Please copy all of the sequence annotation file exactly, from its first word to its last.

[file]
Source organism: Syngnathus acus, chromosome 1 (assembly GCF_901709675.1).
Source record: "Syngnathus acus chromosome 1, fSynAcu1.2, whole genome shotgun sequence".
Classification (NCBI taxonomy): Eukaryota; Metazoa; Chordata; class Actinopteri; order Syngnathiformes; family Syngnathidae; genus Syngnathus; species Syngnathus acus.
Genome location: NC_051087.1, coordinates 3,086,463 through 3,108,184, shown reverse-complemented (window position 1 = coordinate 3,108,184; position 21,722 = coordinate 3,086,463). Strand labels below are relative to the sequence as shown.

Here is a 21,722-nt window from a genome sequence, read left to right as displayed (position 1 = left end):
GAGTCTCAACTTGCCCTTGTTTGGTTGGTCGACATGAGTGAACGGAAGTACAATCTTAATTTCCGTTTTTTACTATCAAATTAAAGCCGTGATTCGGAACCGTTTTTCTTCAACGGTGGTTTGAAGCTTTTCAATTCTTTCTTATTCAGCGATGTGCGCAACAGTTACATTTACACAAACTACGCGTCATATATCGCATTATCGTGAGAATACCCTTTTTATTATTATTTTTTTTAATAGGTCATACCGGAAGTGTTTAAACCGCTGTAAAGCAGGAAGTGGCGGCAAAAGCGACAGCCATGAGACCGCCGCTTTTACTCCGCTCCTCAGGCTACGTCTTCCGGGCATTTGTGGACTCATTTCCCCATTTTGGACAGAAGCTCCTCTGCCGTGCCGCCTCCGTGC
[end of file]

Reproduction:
Source organism: Syngnathus acus, chromosome 1 (assembly GCF_901709675.1).
Source record: "Syngnathus acus chromosome 1, fSynAcu1.2, whole genome shotgun sequence".
Classification (NCBI taxonomy): Eukaryota; Metazoa; Chordata; class Actinopteri; order Syngnathiformes; family Syngnathidae; genus Syngnathus; species Syngnathus acus.
Genome location: NC_051087.1, coordinates 3,086,463 through 3,108,184, shown reverse-complemented (window position 1 = coordinate 3,108,184; position 21,722 = coordinate 3,086,463). Strand labels below are relative to the sequence as shown.

Here is a 21,722-nt window from a genome sequence, read left to right as displayed (position 1 = left end):
GAGTCTCAACTTGCCCTTGTTTGGTTGGTCGACATGAGTGAACGGAAGTACAATCTTAATTTCCGTTTTTTACTATCAAATTAAAGCCGTGATTCGGAACCGTTTTTCTTCAACGGTGGTTTGAAGCTTTTCAATTCTTTCTTATTCAGCGATGTGCGCAACAGTTACATTTACACAAACTACGCGTCATATATCGCATTATCGTGAGAATACCCTTTTTATTATTATTTTTTTTAATAGGTCATACCGGAAGTGTTTAAACCGCTGTAAAGCAGGAAGTGGCGGCAAAAGCGACAGCCATGAGACCGCCGCTTTTACTCCGCTCCTCAGGCTACGTCTTCCGGGCATTTGTGGACTCATTTCCCCATTTTGGACAGAAGCTCCTCTGCCGTGCCGCCTCCGTGC